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Living With Mixed Connective Tissue Disease

life with MCTD Living with chronic pain
I am inclined to start the story of my diagnosis of MCTD and work backwards chronologically since this is the thread that ties everything together, or so I believe. But to give you a quick summary of the process, I have been dealing with chronic pain issues in my back and neck for as long as I can remember.

Working construction
I ended up working in construction from an early age and so the back pain was always attributed to working too hard, or I must have "tweaked something". This became such a regular state of being for me that I just learned to live with the pain. I learned how to work around it to whatever extent that is possible. In 2007 that came to an end for me when I could no longer maintain my day to day job of building swimming pools and I was forced to close my business. In 2014 I ceased working on pools, or working outside, completely.

Extensive medical testing
Throughout this period I have been pursuing traditional medical help. Many general practitioners, X-Rays, bone scans, pain clinics, chiropractors, physiotherapists, MRI's, nerve conduction studies, and more I am sure that I can't remember. In 2016 I had five MRI's alone on all different parts of my body. I am surprised I do not glow in the dark by now. For all of these years, spent seeing these different doctors, I can count on one hand how many times I felt that I was actually listened to, heard, and not rushed out of my appointment. Most people with MCTD tell a similar story and this is most likely due to the elusive nature of how MCTD manifests (differently) in people. If you have 30 different doctors listed in your medical charts, all chasing problems that go back decades, the newest one does not tend to put much stock in being able to help with your problems...or at least this is how it seems to the patient.

Wary of painkillers
I can not count how many times I was offered pain killers of every size, shape, and description. Since I have seen people who are addicted to pain killers before I am extremely wary of starting to take them. I hurt every day. So, I am offered a pill that takes that pain away, or at least to a noticeable degree...but don't overdo it, OK? How can you give a pill that takes pain away to a person who is in pain every day and tell them to not overdo it? I know me well enough to know in advance that I do not want to go down that road. It is easier I think to not take the first step than it would be to try to save myself after becoming addicted to opioids. If it was a means to an end, like an injury, then sure. But if you can not tell me what is wrong, or why I hurt, then painkillers sounds like a poor treatment plan to me. I am lucky enough that I can, for the most part, just bear the pain that MCTD brings to my life. I am not certain that it will always be this way, and for some, life without painkillers is simply not an option at all.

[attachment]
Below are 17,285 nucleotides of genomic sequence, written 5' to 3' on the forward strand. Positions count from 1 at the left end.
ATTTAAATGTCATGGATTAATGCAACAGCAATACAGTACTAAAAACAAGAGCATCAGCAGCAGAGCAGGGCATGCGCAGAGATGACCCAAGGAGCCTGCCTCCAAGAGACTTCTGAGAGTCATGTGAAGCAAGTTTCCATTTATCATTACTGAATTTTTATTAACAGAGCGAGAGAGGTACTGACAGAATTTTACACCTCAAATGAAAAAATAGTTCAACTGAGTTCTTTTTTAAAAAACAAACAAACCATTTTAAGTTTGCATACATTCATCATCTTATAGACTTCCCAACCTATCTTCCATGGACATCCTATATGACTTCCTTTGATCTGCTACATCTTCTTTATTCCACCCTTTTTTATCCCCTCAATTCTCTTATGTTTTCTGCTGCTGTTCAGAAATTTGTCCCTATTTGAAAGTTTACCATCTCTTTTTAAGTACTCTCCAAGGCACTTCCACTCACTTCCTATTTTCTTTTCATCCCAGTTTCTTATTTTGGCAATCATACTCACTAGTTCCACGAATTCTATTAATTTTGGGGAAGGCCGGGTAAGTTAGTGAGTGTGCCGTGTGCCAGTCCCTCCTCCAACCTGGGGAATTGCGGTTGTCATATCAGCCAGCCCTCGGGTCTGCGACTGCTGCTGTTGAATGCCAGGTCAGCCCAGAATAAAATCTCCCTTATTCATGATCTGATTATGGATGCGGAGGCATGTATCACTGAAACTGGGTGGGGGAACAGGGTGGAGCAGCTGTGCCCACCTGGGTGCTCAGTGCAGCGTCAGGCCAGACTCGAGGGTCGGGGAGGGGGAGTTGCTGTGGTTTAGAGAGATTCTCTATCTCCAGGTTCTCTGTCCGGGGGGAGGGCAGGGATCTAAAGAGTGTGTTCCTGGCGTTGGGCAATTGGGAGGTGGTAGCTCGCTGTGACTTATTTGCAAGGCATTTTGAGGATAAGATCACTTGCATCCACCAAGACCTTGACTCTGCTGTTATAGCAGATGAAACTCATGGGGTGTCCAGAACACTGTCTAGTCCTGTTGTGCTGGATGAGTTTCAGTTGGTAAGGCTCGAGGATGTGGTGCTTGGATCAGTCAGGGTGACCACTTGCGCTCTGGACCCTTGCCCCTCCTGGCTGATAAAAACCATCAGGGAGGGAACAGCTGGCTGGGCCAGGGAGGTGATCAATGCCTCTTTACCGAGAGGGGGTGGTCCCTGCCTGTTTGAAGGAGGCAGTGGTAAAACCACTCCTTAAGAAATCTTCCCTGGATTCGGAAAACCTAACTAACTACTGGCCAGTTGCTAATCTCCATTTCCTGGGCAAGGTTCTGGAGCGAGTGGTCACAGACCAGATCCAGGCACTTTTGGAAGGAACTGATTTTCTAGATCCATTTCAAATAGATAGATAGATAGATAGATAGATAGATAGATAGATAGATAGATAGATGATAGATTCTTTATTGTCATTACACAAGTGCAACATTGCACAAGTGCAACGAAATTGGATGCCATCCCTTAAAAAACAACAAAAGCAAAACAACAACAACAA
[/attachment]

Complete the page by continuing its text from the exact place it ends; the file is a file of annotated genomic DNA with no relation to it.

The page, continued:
You adapt to living with pain
I know that I would for sure lose myself to them, and so I steadfastly do not accept any pain killers of any kind. My wife needs to fight with me to take an Advil once every few weeks when I am on the brink of madness from the pain...usually a migraine. I am a pro at ignoring body pain by now but that migraine pain will rock your world. Also, if I am honest, I feel that any acceptance of pain killers from the doctor would devalue my case with them. I fear I will be looked at like a drug seeking person. But then again, I also feel like I am looked at like, "if it were really that bad I would take the pain killers". I am not so sure about that. I have been told that I have a strong mind. I ignore things on a daily basis that I suspect would take down the average person from a full out run.

Changing your life around MCTD
Life is about adapting. I changed my life to accommodate what I was able to do well before I was diagnosed with MCTD. I figured out a way to start working from home. This is most likely the single best thing I have done to allow myself to control my surroundings, reduce certain stresses, reduce anxiety, and have time to care for myself properly. My ability to stay this way is in constant peril, as it is not easy to run a business, online or otherwise, when you have a disease that negatively affects you in so many ways. Perhaps this is a good point to get to the meat and potatoes of this story. I am sure everyone here reading, those with MCTD and those who want to learn more about it, want to know what the symptoms are...how it affects you. In a lot of ways. It's different for every person with MCTD, but here is what it is like for me:

Continue to the next page for the symptoms of MCTD

Author Steve Goodale

About the author - Steve Goodale is a blogger and technical specialist from Ontario Canada, winner of the 2018 Industry Leadership Award, who reaches over three million readers per year with his popular pool and spa blog. Steve started the www.CookForMeBaby.com blog about healthy eating after being diagnosed with a rare and incurable autoimmune disease. You can read more on his story about life with MCTD here. For more healthy cooking inspiration check out his other delicious recipes.